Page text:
AFTER notching up further hefty rises the previous week, direct consignment grid prices for slaughter cattle across eastern Australian were mostly stable this week – albeit at all-time record highs in most states.
Grid offers out of southern Queensland plants last week surged another 15-20c/kg dressed weight at many sites, with several large multi-site operators now offering 735-750c/kg dressed weight on heavy cows and 780-785c/kg on four-tooth heavy steer.
As a comparison, this week last year the same processors were offering 670c/kg on the four tooth steer and 600c on heavy cows. Those prices were in themselves records at that time, but returns have lifted another 25pc on cows in the 12 months since, and 12pc higher on heavy steer.
Some Central Queensland plants are now directly aligned with this week’s pricing in southern parts of the state, while others are still 10c/kg behind. In southern states, direct consignment slaughter grids now closely match those seen in Queensland, with cows also around 750c/kg and heavy grass steers 780-800c, and higher in places.
Saleyards rates for most slaughter cattle remain on par, or a little ahead of direct consignment rates this week, when costs are factored into the equation.
MLA’s weekly over the hooks report has NSW four-tooth heavy steer at a top price of 730c, and heavy cow 730c, while Victoria has the peak for cows at 750c, and steers 830c.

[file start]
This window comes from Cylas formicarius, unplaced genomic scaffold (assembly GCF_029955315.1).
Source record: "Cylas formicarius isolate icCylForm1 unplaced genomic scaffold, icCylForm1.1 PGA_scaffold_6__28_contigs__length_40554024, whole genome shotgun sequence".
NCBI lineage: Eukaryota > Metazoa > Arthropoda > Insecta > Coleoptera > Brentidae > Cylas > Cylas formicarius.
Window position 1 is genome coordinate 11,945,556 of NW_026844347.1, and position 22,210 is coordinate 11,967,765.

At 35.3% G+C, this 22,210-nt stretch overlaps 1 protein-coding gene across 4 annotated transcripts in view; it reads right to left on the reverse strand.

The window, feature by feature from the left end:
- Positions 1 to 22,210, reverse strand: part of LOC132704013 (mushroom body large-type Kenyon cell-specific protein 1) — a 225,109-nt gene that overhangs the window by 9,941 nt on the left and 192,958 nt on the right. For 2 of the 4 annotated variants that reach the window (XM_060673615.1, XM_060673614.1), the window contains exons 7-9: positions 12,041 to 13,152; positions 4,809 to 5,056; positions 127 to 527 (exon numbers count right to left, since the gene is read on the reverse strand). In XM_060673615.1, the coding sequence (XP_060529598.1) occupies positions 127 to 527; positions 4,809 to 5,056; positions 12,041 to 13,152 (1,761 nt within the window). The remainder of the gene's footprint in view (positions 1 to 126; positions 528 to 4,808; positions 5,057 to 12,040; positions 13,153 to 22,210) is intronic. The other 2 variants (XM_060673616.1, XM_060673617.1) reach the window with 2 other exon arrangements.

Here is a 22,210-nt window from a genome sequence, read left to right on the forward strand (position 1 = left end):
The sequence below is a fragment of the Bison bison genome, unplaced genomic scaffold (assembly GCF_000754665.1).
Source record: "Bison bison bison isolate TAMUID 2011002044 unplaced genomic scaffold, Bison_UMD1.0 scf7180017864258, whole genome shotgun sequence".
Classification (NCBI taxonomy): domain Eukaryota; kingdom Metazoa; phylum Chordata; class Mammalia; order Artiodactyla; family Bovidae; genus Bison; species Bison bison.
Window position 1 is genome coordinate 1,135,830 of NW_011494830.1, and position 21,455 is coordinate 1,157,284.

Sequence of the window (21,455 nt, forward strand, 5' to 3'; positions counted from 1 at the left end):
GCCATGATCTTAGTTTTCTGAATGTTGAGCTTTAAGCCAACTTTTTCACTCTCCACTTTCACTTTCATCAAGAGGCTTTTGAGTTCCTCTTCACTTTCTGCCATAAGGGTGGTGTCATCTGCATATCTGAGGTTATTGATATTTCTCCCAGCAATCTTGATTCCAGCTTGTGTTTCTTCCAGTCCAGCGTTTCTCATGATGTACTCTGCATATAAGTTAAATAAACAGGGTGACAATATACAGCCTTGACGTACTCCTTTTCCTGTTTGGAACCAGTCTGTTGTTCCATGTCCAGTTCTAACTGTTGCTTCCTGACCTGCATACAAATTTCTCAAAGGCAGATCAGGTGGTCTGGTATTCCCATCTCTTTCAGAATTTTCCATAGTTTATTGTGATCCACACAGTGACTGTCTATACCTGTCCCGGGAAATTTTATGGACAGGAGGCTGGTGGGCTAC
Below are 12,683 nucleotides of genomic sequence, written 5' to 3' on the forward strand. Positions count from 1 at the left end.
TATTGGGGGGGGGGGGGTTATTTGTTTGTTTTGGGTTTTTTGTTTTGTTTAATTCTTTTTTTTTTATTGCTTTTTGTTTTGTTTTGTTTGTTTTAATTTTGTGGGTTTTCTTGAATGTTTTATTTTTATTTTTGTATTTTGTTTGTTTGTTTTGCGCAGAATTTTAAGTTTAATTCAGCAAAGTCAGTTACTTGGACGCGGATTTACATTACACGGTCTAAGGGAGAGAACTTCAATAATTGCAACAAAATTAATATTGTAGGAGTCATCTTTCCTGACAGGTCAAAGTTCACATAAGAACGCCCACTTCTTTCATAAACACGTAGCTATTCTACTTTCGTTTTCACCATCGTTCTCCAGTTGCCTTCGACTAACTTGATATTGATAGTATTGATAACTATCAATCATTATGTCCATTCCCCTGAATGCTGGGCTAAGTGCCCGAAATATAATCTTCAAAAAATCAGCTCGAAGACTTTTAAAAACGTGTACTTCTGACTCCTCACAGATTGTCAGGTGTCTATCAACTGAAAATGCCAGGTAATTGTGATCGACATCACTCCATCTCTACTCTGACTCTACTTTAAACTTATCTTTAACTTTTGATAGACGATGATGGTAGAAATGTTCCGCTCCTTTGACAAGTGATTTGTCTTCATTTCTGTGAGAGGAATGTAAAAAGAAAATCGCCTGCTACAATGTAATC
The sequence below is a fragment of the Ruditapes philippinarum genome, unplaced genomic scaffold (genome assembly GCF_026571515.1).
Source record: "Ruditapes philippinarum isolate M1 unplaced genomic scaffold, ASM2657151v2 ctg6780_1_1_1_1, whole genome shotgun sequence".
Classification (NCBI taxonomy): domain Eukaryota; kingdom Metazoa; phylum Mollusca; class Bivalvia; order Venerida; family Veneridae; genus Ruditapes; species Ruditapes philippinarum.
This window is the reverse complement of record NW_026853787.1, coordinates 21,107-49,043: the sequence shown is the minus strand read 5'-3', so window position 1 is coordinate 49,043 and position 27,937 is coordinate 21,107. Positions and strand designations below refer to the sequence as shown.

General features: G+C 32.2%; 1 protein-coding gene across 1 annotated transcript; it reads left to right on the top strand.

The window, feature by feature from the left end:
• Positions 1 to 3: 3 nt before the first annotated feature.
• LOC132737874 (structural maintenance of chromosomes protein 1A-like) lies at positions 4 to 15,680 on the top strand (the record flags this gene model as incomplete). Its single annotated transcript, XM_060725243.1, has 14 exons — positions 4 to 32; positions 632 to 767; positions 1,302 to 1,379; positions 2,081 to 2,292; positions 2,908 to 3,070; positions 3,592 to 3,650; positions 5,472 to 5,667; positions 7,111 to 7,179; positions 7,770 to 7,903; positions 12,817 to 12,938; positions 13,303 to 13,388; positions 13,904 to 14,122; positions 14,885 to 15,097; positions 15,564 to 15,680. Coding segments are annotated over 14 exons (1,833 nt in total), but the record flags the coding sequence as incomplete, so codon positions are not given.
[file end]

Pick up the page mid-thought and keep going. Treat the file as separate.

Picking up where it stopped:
Processor livestock managers say supply remains a day-to-day proposition heading into the back end of October, with no real relief in sight. In another sign that late season supply is becoming particularly tight, some Central Queensland plants have this week moved to four-day weekly rosters, and even then at minimum shift numbers.
Record pricing on slaughter cattle has had little real effect on flow of slaughter cattle, it seems.
“The current price level is about two things,” one regular processor contact said this morning. “It’s the greatly reduced pool of cattle we are all operating on, heading into summer, and the strong motivation to keep plant employees in work. Closure would mean many of those valued employees would drift away to other work, and may be very hard to re-attract, when the chain starts again.”
Defensive investment in maintaining the skilled and semi-skilled workforce has been a key feature of processors’ cattle pricing decisions throughout the particularly tough 2021 year.
Some processors are considering their annual seasonal closure dates this week, but most are desperate to kill as late into December as possible, determined by what cattle come forward. There’s talk of one Central Queensland plants closing its 2021 season on December 6.
Slaughter numbers lift a little, but off a low base
National slaughter numbers rose a little last week, but the trend was coming off two very slow weeks.
Total adult cattle slaughter for the week ended Friday reached 103,929 head, up 5pc or about 5500 on the week before. In comparative terms, numbers remain about 5.5pc behind this week (week 43) last year, and more than 49,000 head behind the same week in 2019, when the final stages of the drought sparked a frantic last quarter burst in herd liquidation before plants closed for Christmas break.
Queensland accounted for most of the rise in numbers seen last week, lifting 10pc to 53,787 head. NSW increased by 2pc to 28,581 head, but there is little sign yet of a spring flush of slaughter cattle.
Victoria’s kill eased 3pc last week to 12,021 head, while Tasmania dropped 16pc to 3211, and South Australia lifted a little to 3054 head.